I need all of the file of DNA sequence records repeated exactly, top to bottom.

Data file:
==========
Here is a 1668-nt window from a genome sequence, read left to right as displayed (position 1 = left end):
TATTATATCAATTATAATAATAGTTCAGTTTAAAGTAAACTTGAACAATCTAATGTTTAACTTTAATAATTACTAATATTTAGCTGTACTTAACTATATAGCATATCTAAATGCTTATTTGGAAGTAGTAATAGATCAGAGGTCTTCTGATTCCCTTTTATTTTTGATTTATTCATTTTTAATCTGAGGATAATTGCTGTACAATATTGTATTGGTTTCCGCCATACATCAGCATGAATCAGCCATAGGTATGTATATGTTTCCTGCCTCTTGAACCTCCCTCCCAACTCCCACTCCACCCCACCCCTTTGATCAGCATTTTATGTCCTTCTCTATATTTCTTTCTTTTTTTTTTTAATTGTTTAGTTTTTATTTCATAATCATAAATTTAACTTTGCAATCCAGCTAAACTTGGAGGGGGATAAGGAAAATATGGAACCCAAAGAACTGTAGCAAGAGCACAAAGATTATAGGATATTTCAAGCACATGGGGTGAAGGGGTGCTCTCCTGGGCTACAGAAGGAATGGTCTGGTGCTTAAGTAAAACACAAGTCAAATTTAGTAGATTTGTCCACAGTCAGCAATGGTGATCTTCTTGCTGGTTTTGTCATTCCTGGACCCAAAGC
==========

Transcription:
Here is a 1668-nt window from a genome sequence, read left to right as displayed (position 1 = left end):
TATTATATCAATTATAATAATAGTTCAGTTTAAAGTAAACTTGAACAATCTAATGTTTAACTTTAATAATTACTAATATTTAGCTGTACTTAACTATATAGCATATCTAAATGCTTATTTGGAAGTAGTAATAGATCAGAGGTCTTCTGATTCCCTTTTATTTTTGATTTATTCATTTTTAATCTGAGGATAATTGCTGTACAATATTGTATTGGTTTCCGCCATACATCAGCATGAATCAGCCATAGGTATGTATATGTTTCCTGCCTCTTGAACCTCCCTCCCAACTCCCACTCCACCCCACCCCTTTGATCAGCATTTTATGTCCTTCTCTATATTTCTTTCTTTTTTTTTTTAATTGTTTAGTTTTTATTTCATAATCATAAATTTAACTTTGCAATCCAGCTAAACTTGGAGGGGGATAAGGAAAATATGGAACCCAAAGAACTGTAGCAAGAGCACAAAGATTATAGGATATTTCAAGCACATGGGGTGAAGGGGTGCTCTCCTGGGCTACAGAAGGAATGGTCTGGTGCTTAAGTAAAACACAAGTCAAATTTAGTAGATTTGTCCACAGTCAGCAATGGTGATCTTCTTGCTGGTTTTGTCATTCCTGGACCCAAAGC